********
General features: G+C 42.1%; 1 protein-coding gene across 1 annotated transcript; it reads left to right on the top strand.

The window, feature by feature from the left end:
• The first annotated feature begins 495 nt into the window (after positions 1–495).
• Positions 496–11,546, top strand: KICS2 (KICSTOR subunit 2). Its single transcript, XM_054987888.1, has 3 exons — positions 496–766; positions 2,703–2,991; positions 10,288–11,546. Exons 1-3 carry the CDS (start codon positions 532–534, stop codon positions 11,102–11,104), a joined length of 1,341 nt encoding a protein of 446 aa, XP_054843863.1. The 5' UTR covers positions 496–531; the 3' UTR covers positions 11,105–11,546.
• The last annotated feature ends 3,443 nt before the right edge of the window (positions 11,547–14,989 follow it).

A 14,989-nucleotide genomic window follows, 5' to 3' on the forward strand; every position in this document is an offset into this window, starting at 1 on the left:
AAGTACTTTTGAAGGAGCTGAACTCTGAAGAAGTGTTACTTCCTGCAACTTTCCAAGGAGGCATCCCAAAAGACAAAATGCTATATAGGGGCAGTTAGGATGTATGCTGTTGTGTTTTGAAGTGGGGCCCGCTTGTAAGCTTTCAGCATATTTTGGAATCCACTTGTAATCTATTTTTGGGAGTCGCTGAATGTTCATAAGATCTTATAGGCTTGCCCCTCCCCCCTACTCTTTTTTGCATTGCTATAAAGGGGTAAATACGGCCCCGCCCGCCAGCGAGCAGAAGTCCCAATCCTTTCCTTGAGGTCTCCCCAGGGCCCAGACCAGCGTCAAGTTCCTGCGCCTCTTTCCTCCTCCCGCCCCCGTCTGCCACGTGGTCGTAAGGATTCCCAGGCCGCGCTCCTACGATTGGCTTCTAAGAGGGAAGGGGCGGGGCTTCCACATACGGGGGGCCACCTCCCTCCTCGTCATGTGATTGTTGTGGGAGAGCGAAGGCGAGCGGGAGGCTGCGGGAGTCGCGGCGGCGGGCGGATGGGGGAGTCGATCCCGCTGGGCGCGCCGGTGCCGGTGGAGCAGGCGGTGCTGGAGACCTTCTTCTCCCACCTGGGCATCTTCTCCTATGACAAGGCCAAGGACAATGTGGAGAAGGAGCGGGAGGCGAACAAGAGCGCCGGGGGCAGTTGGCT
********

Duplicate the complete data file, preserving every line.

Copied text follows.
General features: G+C 42.1%; 1 protein-coding gene across 1 annotated transcript; it reads left to right on the top strand.

The window, feature by feature from the left end:
• The first annotated feature begins 495 nt into the window (after positions 1–495).
• Positions 496–11,546, top strand: KICS2 (KICSTOR subunit 2). Its single transcript, XM_054987888.1, has 3 exons — positions 496–766; positions 2,703–2,991; positions 10,288–11,546. Exons 1-3 carry the CDS (start codon positions 532–534, stop codon positions 11,102–11,104), a joined length of 1,341 nt encoding a protein of 446 aa, XP_054843863.1. The 5' UTR covers positions 496–531; the 3' UTR covers positions 11,105–11,546.
• The last annotated feature ends 3,443 nt before the right edge of the window (positions 11,547–14,989 follow it).

A 14,989-nucleotide genomic window follows, 5' to 3' on the forward strand; every position in this document is an offset into this window, starting at 1 on the left:
AAGTACTTTTGAAGGAGCTGAACTCTGAAGAAGTGTTACTTCCTGCAACTTTCCAAGGAGGCATCCCAAAAGACAAAATGCTATATAGGGGCAGTTAGGATGTATGCTGTTGTGTTTTGAAGTGGGGCCCGCTTGTAAGCTTTCAGCATATTTTGGAATCCACTTGTAATCTATTTTTGGGAGTCGCTGAATGTTCATAAGATCTTATAGGCTTGCCCCTCCCCCCTACTCTTTTTTGCATTGCTATAAAGGGGTAAATACGGCCCCGCCCGCCAGCGAGCAGAAGTCCCAATCCTTTCCTTGAGGTCTCCCCAGGGCCCAGACCAGCGTCAAGTTCCTGCGCCTCTTTCCTCCTCCCGCCCCCGTCTGCCACGTGGTCGTAAGGATTCCCAGGCCGCGCTCCTACGATTGGCTTCTAAGAGGGAAGGGGCGGGGCTTCCACATACGGGGGGCCACCTCCCTCCTCGTCATGTGATTGTTGTGGGAGAGCGAAGGCGAGCGGGAGGCTGCGGGAGTCGCGGCGGCGGGCGGATGGGGGAGTCGATCCCGCTGGGCGCGCCGGTGCCGGTGGAGCAGGCGGTGCTGGAGACCTTCTTCTCCCACCTGGGCATCTTCTCCTATGACAAGGCCAAGGACAATGTGGAGAAGGAGCGGGAGGCGAACAAGAGCGCCGGGGGCAGTTGGCT